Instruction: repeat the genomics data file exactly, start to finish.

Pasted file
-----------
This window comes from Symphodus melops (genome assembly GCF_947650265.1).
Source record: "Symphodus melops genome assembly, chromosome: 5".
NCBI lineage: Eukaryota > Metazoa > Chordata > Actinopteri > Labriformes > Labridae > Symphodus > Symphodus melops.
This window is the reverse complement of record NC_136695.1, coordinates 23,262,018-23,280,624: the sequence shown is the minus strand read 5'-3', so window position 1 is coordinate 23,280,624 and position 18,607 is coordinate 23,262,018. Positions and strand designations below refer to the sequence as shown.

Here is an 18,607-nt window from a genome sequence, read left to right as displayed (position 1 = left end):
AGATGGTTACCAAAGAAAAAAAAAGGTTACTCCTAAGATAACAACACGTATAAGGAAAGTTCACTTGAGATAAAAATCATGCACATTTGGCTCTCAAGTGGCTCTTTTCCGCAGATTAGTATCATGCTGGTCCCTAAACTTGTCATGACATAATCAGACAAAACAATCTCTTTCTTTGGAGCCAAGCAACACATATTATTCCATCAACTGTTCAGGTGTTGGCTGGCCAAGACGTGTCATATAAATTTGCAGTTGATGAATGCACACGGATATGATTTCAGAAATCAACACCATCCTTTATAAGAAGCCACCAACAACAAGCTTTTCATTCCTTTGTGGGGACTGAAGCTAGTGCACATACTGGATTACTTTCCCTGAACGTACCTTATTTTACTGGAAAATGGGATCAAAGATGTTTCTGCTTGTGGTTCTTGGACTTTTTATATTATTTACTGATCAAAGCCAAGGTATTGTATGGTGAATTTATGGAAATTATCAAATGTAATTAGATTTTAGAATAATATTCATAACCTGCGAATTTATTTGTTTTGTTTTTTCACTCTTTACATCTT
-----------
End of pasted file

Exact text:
This window comes from Symphodus melops (genome assembly GCF_947650265.1).
Source record: "Symphodus melops genome assembly, chromosome: 5".
NCBI lineage: Eukaryota > Metazoa > Chordata > Actinopteri > Labriformes > Labridae > Symphodus > Symphodus melops.
This window is the reverse complement of record NC_136695.1, coordinates 23,262,018-23,280,624: the sequence shown is the minus strand read 5'-3', so window position 1 is coordinate 23,280,624 and position 18,607 is coordinate 23,262,018. Positions and strand designations below refer to the sequence as shown.

Here is an 18,607-nt window from a genome sequence, read left to right as displayed (position 1 = left end):
AGATGGTTACCAAAGAAAAAAAAAGGTTACTCCTAAGATAACAACACGTATAAGGAAAGTTCACTTGAGATAAAAATCATGCACATTTGGCTCTCAAGTGGCTCTTTTCCGCAGATTAGTATCATGCTGGTCCCTAAACTTGTCATGACATAATCAGACAAAACAATCTCTTTCTTTGGAGCCAAGCAACACATATTATTCCATCAACTGTTCAGGTGTTGGCTGGCCAAGACGTGTCATATAAATTTGCAGTTGATGAATGCACACGGATATGATTTCAGAAATCAACACCATCCTTTATAAGAAGCCACCAACAACAAGCTTTTCATTCCTTTGTGGGGACTGAAGCTAGTGCACATACTGGATTACTTTCCCTGAACGTACCTTATTTTACTGGAAAATGGGATCAAAGATGTTTCTGCTTGTGGTTCTTGGACTTTTTATATTATTTACTGATCAAAGCCAAGGTATTGTATGGTGAATTTATGGAAATTATCAAATGTAATTAGATTTTAGAATAATATTCATAACCTGCGAATTTATTTGTTTTGTTTTTTCACTCTTTACATCTT